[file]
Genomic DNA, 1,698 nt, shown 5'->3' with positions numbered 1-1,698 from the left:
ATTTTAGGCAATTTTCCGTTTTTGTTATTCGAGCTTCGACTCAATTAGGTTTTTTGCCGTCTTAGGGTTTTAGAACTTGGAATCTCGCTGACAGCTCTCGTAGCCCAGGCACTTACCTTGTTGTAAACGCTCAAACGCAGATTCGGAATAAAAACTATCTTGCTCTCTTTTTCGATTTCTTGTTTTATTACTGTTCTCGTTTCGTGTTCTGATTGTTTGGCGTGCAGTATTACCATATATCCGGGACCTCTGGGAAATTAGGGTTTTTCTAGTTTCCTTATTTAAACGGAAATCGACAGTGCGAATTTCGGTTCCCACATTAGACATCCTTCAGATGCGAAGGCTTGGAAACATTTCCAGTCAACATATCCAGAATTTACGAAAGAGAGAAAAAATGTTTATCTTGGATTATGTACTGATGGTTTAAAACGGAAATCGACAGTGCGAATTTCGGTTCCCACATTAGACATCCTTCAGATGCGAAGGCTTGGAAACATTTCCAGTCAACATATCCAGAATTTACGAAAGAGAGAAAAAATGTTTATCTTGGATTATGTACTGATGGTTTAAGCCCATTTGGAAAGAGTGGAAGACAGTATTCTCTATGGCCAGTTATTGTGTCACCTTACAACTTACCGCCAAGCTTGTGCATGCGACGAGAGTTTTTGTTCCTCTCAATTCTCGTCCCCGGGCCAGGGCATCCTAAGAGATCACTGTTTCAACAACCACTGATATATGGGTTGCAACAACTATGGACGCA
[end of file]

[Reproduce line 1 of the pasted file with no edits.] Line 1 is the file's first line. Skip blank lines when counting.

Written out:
Genomic DNA, 1,698 nt, shown 5'->3' with positions numbered 1-1,698 from the left: